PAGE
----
Age expectations and small world play

    With any play, it’s relatively important that your practitioners have a good knowledge of what is developmentally-appropriate for children at different ages – and pretend play is no different.

    Not forgetting the sentence inscribed on every page of Development Matters – “Children develop at their own rates, and in their own ways” – here’s what they have to say on the subject:

    • 16-26 months – “Pretends that one object represents another, especially when objects have characteristics in common” – Children may start to develop a concept of pretend, acting out everyday actions they’ve seen adults do.
    • 22-36 months – “In pretend play, imitates everyday actions and events from own family and cultural background” – Children may start to express their own understanding in pretend play, perhaps representing one object as if it’s another.
    • 30-50 months – “Uses talk in pretending that objects stand for something else in play, e,g, ‘This box is my castle’.” – Children may start to build pretend worlds and talk expressively about objects as if they represent something else.
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    Your four-step small world audit

    Audit is a funny old word.

    Seems a little bit…intense? Fusty? Doesn’t it? But at its core, it can be a short, iterative process that allows you to really consider what you’ve got, and what you want.

    Here’s our simplified version, with just four short steps.

    1. Start with the children

    Before you can do anything, you need to make sure all your staff are on the same page when it comes to the little ones you’re doing this all for.

    Make sure you have a really clear vision of the makeup of your cohort, their interests, their unique challenges, and their needs.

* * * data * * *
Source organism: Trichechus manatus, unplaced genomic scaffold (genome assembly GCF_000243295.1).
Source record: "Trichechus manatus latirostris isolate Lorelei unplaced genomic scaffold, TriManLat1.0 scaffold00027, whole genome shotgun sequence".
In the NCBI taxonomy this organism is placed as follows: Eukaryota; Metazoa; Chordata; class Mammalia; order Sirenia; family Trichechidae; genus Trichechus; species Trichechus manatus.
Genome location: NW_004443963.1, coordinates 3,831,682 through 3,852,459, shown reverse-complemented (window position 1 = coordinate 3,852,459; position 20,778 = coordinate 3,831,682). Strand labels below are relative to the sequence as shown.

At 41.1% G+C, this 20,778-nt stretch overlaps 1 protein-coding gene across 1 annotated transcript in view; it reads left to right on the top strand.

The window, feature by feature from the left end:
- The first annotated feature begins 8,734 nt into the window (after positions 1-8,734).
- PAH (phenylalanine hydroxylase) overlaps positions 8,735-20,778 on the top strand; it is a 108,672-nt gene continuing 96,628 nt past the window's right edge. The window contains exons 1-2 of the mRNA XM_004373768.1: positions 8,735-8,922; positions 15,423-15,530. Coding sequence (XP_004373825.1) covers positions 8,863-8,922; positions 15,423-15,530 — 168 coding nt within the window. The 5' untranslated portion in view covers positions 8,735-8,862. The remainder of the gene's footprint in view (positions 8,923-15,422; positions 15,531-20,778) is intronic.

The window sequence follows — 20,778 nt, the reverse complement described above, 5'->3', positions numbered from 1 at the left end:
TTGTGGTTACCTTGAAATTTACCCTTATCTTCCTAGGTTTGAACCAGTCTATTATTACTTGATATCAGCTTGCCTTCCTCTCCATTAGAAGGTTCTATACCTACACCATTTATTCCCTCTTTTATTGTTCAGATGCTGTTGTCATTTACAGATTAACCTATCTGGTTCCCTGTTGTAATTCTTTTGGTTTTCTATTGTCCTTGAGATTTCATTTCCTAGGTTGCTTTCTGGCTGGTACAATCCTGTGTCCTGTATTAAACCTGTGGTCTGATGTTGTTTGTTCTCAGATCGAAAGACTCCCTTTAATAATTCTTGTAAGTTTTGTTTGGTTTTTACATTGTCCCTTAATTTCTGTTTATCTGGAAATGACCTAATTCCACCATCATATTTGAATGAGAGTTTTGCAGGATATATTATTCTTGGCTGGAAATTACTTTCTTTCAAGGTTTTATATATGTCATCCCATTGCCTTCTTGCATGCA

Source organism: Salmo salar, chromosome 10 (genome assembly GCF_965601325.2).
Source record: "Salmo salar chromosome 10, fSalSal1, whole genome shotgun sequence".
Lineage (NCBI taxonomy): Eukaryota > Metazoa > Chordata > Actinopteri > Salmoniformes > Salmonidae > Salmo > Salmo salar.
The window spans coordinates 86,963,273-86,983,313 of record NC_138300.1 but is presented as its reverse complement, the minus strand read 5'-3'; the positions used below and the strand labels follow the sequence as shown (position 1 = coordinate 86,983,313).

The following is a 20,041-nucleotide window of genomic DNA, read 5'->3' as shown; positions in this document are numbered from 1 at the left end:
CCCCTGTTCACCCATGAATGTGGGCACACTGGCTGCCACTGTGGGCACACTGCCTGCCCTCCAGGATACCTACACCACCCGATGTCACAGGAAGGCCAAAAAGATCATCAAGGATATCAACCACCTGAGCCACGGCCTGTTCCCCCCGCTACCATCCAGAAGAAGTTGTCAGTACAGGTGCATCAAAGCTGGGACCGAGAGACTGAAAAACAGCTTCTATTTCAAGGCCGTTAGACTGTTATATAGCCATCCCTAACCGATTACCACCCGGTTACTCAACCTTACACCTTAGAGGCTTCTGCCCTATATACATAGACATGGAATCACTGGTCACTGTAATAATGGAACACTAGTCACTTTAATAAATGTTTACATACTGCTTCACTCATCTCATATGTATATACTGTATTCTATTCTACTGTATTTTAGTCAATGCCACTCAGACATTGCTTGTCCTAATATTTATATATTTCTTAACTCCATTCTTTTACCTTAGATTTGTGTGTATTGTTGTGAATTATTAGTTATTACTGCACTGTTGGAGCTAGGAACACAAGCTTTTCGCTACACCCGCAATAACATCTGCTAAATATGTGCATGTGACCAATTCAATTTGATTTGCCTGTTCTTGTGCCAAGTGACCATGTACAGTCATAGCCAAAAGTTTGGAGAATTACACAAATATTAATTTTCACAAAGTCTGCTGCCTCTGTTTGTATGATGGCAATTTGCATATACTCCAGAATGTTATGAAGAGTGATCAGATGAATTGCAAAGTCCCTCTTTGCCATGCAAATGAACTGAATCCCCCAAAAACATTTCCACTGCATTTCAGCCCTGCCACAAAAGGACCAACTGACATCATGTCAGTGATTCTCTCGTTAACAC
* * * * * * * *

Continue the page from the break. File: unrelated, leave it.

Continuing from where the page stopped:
Ask yourself, who struggles with pretend play? Who is really engaged by it? What are their interests – do they love dinosaurs, creepy crawlies, fairies or superheroes?

    Consider what you know about each child’s schematic interests, so that you can consider how your small world play could support enveloping, transferring, scattering, and all of the other wonderful schematic interests your children might have.

    2. Adapt your why

    We’ve already talked about some of the benefits of small world play, so this shouldn’t take too long.

    It’s just about aligning on what opportunities you want your small world play to provide children, so that you have a good understanding of the purpose of what you’re setting up.

    This is something the team behind the Curiosity Approach have turned into an art – always questioning the purpose behind the resources they provide. Read our full interview with them or skip straight to the section about starting with why.

    3. Take a look at what you’ve got

    Next up, take a moment to consider what you already have. Alistair Bryce-Clegg calls this a Gap and Strength Analysis, but it’s all about finding something that works for you.

    Just consider what you already have, and spend some time observing where the children are most engaged, and what provides the best opportunities for extended learning.

    4. Common play behaviours

    The final piece of the puzzle is to think about the sort of play you expect to happen in your small world play areas.

    For example, in a sand area you might expect all sorts of movements – from digging and balancing, to pouring and transferring.